Errors in legal procedure: In short he has been charged with crimes against civilian population and genocide. Namely, the International War Crimes Tribunal in the Hague on June 15, 1999, approved opening of an investigation based on the aforementioned charges. However, evidence for the charges hasn't been found in the investigation. If Bosnia-Hercegovina was a normal state with the rule of law, Buzuk would have been released from prison at that point. In order to prevent that, ignoring the lack of evidence and lodged appeals and complaints by the defense regarding the lack of jurisdiction of the court, Sarajevo cantonal prosecutor decided to widen the scope of the investigation and charge Buzuk with additional crimes (this time without an approval by the Hague Tribunal). What followed then, according to the defense attorneys, consisted of a whole series of errors in the legal procedure that are admitted to even by the court. Such a situation led to the postponement of the start of the trial and the extension of the time Buzuk had to spend in custody. After all, it seems that the evidence for Buzuk's indictment is rather shaky. An indication of that are the statements of the first five prosecution witnesses, who testified in front of the Cantonal Court in Sarajevo on September 17. Another seven prosecution witnesses failed to respond to the court summons to testify.
Denied statements: It is interesting that all the witnesses denied their statements given during the investigation. The indictment issued on May 16, 2001, states that Meho Hodzic from the Kresevo village of Crnici stated that Vlatko Buzuk was one of the policemen who participated in mass arrests of Bosniaks in Kresevo. In the court, on the other hand, he said that he did not know who took parts in the mentioned arrests and that he was not sure whether Vlatko Buzuk had taken part in them. He recalled that rumors about that had circulated through the town. He did not know who had spread those rumors.
"Some people said that some people from Kresevo, and Vlatko Buzuk may have been one of them, participated in the looting of Bosniak houses," the second witness, Adem Lusija, said. Statements of other witnesses also boiled down to hearsay, and the funniest of all testimonies were those by Atif Pucalic and Abdulah Popara.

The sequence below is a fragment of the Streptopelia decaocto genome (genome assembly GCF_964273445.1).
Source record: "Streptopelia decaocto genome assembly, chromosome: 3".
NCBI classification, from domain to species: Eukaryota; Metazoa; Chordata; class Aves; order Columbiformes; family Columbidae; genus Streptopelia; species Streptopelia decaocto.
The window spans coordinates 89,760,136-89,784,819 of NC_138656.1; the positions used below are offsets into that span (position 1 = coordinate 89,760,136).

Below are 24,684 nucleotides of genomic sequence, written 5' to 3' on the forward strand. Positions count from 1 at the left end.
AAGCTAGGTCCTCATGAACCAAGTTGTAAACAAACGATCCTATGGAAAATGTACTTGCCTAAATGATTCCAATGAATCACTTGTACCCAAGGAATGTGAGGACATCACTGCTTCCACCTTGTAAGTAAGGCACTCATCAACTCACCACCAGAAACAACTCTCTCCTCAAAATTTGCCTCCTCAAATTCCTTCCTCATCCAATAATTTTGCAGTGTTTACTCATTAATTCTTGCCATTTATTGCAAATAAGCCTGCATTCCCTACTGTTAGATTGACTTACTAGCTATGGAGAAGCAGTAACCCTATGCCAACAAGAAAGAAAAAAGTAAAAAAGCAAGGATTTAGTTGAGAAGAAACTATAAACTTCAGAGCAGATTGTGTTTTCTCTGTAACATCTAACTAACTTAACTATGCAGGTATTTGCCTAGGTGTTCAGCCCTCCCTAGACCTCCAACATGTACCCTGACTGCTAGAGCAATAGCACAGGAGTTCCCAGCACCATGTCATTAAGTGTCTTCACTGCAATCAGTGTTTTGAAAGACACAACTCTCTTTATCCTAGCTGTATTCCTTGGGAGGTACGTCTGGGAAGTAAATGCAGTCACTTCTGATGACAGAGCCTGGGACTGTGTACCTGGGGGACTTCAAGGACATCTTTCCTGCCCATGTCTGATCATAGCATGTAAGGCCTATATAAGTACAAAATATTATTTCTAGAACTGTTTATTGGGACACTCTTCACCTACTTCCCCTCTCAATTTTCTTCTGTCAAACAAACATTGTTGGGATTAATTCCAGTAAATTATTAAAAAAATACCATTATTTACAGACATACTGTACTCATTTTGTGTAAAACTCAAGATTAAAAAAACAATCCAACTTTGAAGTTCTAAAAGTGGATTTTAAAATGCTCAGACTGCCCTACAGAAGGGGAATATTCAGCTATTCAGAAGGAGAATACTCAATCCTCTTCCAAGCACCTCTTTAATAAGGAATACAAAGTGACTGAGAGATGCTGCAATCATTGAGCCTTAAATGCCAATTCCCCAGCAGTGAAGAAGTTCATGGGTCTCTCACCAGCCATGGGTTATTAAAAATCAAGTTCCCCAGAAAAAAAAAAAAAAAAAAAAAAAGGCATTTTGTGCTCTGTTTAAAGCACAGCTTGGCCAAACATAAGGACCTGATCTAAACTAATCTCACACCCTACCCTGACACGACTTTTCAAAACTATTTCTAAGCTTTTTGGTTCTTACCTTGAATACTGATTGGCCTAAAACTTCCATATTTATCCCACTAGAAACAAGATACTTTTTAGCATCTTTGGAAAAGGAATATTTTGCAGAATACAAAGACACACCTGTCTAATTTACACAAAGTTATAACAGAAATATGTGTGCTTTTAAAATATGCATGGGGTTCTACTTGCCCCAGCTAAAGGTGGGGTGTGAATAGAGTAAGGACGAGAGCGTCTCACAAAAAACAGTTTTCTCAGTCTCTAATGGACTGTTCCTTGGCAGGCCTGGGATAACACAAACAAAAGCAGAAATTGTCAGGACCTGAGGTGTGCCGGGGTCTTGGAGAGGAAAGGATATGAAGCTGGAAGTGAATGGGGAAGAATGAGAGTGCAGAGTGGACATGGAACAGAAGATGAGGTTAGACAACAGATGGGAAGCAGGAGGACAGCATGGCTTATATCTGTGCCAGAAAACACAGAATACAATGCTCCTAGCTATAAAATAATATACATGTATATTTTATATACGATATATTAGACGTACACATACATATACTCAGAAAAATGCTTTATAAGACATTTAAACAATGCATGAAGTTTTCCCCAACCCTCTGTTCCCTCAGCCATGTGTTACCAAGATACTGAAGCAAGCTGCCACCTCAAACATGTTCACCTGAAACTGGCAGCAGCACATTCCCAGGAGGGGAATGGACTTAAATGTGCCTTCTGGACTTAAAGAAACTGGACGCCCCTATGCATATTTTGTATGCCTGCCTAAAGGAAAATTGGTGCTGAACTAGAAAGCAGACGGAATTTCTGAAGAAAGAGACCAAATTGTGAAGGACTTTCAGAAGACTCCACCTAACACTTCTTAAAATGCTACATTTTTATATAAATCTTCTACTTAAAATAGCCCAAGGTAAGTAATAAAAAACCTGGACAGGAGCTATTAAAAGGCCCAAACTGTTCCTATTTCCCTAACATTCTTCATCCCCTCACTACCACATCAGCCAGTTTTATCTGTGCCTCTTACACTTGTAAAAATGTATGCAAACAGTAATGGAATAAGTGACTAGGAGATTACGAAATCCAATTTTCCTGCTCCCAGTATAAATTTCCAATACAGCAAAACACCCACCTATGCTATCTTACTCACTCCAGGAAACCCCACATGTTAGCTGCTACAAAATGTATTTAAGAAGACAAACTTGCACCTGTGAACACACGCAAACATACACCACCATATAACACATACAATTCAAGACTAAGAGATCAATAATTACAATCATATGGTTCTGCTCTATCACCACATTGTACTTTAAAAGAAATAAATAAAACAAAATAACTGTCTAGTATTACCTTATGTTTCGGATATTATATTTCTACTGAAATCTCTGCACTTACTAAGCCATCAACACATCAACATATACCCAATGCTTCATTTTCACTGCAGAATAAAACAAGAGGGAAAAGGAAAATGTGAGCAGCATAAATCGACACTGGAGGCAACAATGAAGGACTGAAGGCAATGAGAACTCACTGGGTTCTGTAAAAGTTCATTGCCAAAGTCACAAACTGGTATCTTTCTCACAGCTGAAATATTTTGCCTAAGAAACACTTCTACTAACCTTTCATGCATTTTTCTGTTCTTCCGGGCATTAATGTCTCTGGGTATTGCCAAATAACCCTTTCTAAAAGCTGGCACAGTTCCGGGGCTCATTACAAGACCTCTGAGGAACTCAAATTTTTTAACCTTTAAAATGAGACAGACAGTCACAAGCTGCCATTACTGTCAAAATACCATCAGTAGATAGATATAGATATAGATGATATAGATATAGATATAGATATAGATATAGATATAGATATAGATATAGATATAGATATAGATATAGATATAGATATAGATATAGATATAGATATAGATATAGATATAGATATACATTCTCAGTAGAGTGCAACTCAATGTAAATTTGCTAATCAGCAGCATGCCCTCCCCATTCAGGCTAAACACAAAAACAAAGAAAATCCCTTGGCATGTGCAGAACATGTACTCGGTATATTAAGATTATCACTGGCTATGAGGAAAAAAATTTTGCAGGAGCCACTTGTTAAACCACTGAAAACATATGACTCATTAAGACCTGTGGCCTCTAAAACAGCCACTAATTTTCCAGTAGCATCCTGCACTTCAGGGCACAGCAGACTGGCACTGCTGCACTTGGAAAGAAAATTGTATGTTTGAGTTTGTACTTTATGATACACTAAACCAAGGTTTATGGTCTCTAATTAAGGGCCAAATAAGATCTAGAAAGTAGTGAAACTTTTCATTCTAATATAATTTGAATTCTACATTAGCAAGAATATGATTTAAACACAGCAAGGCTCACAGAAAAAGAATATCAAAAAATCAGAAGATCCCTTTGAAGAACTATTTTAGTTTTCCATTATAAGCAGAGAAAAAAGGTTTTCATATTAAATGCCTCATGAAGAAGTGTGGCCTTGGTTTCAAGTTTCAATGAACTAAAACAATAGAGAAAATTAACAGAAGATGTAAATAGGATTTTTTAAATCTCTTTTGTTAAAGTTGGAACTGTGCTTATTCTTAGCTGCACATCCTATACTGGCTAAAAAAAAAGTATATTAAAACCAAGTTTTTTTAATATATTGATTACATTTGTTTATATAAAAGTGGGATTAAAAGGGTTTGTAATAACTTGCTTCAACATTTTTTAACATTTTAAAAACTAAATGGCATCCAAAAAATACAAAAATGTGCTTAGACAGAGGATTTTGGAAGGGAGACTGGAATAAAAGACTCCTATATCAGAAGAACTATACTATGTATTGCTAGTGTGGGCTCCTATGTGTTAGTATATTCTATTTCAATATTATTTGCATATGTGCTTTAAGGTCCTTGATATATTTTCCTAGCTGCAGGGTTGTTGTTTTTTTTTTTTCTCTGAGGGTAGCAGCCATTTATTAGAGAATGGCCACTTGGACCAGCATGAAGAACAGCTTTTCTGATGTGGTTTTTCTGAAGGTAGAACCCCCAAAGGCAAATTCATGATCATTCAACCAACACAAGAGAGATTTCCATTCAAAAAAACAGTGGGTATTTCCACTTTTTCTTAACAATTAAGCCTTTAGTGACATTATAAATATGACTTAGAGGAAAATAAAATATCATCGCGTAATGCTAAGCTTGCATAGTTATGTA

The former said that he had no idea who Vlatko Buzuk was and that he had spent the whole war in the village of Rotilj near Kiseljak, his birthplace, while the latter replied to the request of judge Muhamed Podrug to identify Vlatko Buzuk in by aimlessly looking all over the courtroom. In the end, with a smile, he said "Buzuk is probably the one in the dock".
Only witnesses know why they decided to change their statements. However, the reply to the question why Vlatko Buzuk who, according to his defense attorney Nikica Grzic, is not implicated in any specific criminal act by the statements of all 56 prosecution witnesses, is still being held in custody is missing. His defense attorney claims that he used all the legal means to get his client out of jail. He appealed even to the Supreme Court of Federation BH, BH Human Rights Court, and all those who could have helped him to prove that the charges against his client are baseless.
"Everyone ignored our appeals, as well as the fact that Buzuk has been kept for more than a year in prison without knowledge of what specifically he is being charged with," Nikica Grzic, Buzuk's defense attorney says. Namely, in the statements witnesses confirmed the existence of two camps for Bosniak prisoners and soldiers in Kresevo during the war in Central Bosnia. According to the witnesses, strong prisoners were taken from the camps to dig trenches on the front. However, not a single testimony mentions Vlatko Buzuk in connection with these acts. The trial of Vlatko Buzuk will be continued on October 12, and judge Podrug announced the possibility that police will be asked to bring witnesses to the court.